Tuesday, September 13, 2011
In fifty years, how will we think of post 9/11 immigration law?
The events of 9/11 drastically changed U.S. immigration policy. Prior to 9/11, in the 1950s through the 1980s, very few laws were strictly enforced. The Immigration Reform and Control Act of 1986 (IRCA) was purposelly written in very vague terms. Its vagueness allowed very little enforcement of immigration laws, and even condoned employers hiring illegal immigrants. Clinton and Bush viewed lax immigration laws as a great boost to the economy - motivated foreigners searching for a better life produced more than a complacent American. In these times, many illegal immigrants lived and worked in the United States, and still many continued to cross the border without check.
However, 9/11 drastically changed immigration law. President Bush enforced laws that greatly tightened security measures. For example, the INS became part of the DHS and was given much more enforcement powers. In addition, Bush passed the Anti - terrorism Act, the Patriot Act, and the Enhanced Security and Visa Entry Reform Act (EBSVERA). Such laws gave the government extreme powers that gave them the ability to crack down on illegal immigration. Such policies pushed immigrant apprehensions to a 40-year low and immigrant removals to an all-time high; the illegal immigrant population shrunk by a staggering 1 million people.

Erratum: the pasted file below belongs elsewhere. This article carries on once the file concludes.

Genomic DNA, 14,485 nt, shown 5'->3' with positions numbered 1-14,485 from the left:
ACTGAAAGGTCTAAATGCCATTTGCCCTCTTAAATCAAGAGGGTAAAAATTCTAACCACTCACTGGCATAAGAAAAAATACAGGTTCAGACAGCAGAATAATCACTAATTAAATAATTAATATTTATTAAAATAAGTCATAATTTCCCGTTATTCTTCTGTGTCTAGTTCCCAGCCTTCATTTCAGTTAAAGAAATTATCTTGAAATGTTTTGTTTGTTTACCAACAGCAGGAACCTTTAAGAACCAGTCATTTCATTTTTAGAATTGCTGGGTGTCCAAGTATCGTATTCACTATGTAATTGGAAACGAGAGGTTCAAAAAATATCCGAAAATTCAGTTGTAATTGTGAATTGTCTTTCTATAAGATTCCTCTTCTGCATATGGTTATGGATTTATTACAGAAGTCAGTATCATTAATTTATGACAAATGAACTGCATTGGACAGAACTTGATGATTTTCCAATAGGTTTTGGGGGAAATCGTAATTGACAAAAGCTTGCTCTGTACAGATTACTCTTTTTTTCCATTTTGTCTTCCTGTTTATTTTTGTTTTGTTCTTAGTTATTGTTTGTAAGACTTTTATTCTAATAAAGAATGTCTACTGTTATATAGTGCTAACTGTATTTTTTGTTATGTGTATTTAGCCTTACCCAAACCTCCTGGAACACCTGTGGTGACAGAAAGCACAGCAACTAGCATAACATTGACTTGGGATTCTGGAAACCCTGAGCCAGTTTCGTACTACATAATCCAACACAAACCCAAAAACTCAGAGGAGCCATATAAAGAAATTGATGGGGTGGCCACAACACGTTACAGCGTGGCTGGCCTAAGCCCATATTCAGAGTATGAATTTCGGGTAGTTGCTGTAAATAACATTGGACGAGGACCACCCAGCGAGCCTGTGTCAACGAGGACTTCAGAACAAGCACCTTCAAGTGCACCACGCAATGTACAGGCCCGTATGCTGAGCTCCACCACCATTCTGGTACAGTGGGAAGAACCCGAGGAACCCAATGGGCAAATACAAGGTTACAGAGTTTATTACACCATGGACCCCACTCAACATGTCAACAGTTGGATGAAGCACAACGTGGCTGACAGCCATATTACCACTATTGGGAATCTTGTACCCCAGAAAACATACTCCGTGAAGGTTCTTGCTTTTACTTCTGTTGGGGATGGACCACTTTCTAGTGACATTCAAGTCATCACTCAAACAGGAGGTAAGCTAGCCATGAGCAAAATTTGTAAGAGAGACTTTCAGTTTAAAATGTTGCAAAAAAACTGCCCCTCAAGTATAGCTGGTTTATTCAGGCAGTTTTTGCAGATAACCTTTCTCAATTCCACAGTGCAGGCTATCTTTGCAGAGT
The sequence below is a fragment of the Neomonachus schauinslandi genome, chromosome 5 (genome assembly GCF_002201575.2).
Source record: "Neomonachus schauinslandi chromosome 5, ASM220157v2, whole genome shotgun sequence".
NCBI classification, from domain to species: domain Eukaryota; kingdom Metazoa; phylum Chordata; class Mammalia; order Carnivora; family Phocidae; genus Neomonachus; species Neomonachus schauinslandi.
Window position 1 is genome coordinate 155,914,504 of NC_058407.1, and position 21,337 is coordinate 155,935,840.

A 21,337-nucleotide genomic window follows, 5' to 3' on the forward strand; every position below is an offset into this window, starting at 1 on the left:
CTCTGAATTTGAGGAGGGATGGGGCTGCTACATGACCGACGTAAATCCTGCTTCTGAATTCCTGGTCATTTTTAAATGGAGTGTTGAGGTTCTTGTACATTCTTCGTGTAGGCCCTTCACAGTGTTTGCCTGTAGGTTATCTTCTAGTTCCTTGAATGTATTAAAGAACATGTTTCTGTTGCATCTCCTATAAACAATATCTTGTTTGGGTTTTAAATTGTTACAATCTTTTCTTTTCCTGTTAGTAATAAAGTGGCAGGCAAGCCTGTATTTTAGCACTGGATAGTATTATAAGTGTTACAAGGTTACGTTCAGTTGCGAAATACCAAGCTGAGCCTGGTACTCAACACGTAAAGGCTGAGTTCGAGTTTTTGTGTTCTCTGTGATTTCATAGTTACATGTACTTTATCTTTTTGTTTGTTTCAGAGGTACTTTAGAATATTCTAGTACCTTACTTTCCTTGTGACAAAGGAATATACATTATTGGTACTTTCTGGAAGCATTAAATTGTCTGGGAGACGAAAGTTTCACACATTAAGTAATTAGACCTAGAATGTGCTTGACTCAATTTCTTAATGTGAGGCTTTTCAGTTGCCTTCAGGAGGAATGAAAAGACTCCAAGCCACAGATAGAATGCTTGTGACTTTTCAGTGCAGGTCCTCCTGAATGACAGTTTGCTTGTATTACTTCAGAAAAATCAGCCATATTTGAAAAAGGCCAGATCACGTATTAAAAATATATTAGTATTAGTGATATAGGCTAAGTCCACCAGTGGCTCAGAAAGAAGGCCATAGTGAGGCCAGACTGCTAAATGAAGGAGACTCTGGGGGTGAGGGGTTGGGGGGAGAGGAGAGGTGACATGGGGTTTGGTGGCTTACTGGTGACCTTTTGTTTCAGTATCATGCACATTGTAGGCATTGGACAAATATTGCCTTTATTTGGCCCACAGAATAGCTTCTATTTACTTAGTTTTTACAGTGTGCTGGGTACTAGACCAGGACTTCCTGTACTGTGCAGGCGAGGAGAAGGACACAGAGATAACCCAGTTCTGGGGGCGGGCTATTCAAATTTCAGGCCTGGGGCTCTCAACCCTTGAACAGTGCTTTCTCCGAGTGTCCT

Some argue that it is time for immigration policy changes. Such people vouch for a "Comprehensive Immigration Reform " bill (CIR), which calls for more immigrants being granted the chance to earn "legalized" status. They argue that in years down the road, we will think of the CIR bills similarly to how we now think of laws prior to the Civil-Rights movement - as ignorant and cruel to other humans.
I, however, do not know if not passing Civil Rights Laws in the 1960s can be compared to not passing the CIR bill. Clearly, times in post 9/11 call for greater security and enforcement of immigration laws. There is certainly a greater threat of terrorist attack, than threat of someone with a different skin color of gender attending one's school.
Nevertheless, it is an interesting thought to consider - in years down the road, will we look back at the post 9/11 immigration laws as warranted, or de-humanizing and cruel?